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CTA: Revisions to Liberal carbon tax scheme fall short

OTTAWA, Ont. -- Federal Liberal leader Stephane Dion announced changes to his carbon tax proposal yesterday designe...

OTTAWA, Ont. — Federal Liberal leader Stephane Dion announced changes to his carbon tax proposal yesterday designed to ease the sting for truckers, who would shoulder a disproportionate share of the cost.

However, the Canadian Trucking Alliance says the proposed changes to Green Shift fall short and do not go far enough. Under the proposed changes, $900 million in green tax incentives would be earmarked towards helping the forestry, trucking, agricultural and fisheries industries adopt ‘greener’ technologies.

“Through the summer, Canadians came with good ideas to improve the Liberal Green Shift plan, to make it stronger. And we listened,” said Dion. The Green Fisheries and Transportation Fund would account for $250 million of the incentives over four years.

Specifically, truckers would be able to tap into the fund to pay for technologies such as: auxiliary power units; aerodynamic fairings; fuel-efficient tires; and trailer side skirts and more efficient tractor-trailer combinations, according to the plan.

David Bradley, CEO of the Canadian Trucking Alliance and an outspoken critic of Green Shift, says the changes will do little to help the trucking industry.

“The trucking industry is already making the shift to smog-free engines, ultra low-sulfur diesel fuel and proven and available GHG busting technologies and devices,” he said. “What we need is a rebate program to accelerate the investment, especially during these tough economic times.”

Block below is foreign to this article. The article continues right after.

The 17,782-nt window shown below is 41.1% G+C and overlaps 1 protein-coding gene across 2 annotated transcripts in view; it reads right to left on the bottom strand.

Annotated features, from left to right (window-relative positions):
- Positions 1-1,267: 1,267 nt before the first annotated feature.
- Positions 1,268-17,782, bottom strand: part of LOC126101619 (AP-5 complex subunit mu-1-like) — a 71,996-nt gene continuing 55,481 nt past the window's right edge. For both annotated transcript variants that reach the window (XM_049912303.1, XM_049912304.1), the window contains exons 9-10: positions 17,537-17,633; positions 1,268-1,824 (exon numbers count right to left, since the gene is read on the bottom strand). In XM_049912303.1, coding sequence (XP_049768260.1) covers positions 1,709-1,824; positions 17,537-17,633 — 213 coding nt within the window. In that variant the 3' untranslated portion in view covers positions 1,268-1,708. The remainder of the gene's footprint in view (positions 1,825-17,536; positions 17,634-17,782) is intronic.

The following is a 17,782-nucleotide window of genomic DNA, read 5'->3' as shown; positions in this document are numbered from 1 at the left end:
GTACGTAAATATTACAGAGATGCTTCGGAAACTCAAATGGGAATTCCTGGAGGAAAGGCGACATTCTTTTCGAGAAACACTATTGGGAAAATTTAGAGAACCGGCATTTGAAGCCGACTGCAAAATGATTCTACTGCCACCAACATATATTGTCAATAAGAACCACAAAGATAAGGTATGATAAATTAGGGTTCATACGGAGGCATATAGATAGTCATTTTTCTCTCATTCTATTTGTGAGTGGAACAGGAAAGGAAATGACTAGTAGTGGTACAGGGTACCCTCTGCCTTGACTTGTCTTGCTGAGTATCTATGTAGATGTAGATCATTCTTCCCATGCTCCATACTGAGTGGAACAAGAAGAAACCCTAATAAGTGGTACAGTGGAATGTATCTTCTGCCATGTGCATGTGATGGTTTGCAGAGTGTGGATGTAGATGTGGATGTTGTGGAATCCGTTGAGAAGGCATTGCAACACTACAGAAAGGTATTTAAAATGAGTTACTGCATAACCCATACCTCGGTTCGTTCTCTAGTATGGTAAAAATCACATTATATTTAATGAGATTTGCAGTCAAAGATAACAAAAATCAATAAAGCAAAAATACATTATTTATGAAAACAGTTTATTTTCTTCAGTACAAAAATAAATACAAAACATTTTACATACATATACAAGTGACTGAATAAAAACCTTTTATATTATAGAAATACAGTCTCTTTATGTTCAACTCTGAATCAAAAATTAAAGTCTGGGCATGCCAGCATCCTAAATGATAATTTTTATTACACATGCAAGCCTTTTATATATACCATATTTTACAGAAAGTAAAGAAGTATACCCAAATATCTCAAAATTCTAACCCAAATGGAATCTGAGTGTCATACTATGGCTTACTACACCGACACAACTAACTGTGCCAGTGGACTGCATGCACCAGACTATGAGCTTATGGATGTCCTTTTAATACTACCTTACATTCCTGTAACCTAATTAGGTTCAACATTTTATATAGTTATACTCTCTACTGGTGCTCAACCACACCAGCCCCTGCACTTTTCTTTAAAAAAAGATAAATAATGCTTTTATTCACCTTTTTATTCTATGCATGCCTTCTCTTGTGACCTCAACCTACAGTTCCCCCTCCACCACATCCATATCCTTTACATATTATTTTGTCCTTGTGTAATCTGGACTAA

Bradley continues to tout the CTA’s own enviroTruck initiative which would encourage the early adoption of the latest generation of smog-free trucks. He also said the announced changes were vague and it was not clear how much would actually trickle through to truckers.

“When the Liberal proposal is looked at over four years and spread across all the freight modes and the fisheries industry, it is unclear how much will really be available for the trucking industry,” Bradley pointed out.

The CTA has said the trucking industry could find itself paying an extra seven cents per litre for diesel fuel under the plan, which does not increase the price of gasoline. That could cost the trucking industry as much as $500 million per year.

“We still end up paying significantly more tax at a time when the industry is suffering from higher fuel costs, the appreciation of the Canadian dollar, border delays and a freight recession in both the United States and parts of Canada,” said Bradley. “The goal of any environmental program should be to eliminate smog and reduce GHG’s as quickly as possible. The technology exists in trucking to do that and our enviroTruck program lays out a clear and efficient plan for achieving this.”

He added: “A rebate program is a key part of that especially in current economic conditions when investment capital in a tight margin business like trucking is scarce. But as the dominant mode of freight transportation and the only mode that currently must comply with regulated emissions from its fuels and engines, it is unclear how a broad program for all modes let alone the fisheries industry will help to ensure that the funds paid into government coffers from taxing our industry’s most costly business input – fuel will flow back into the trucking industry to any reasonable degree.”

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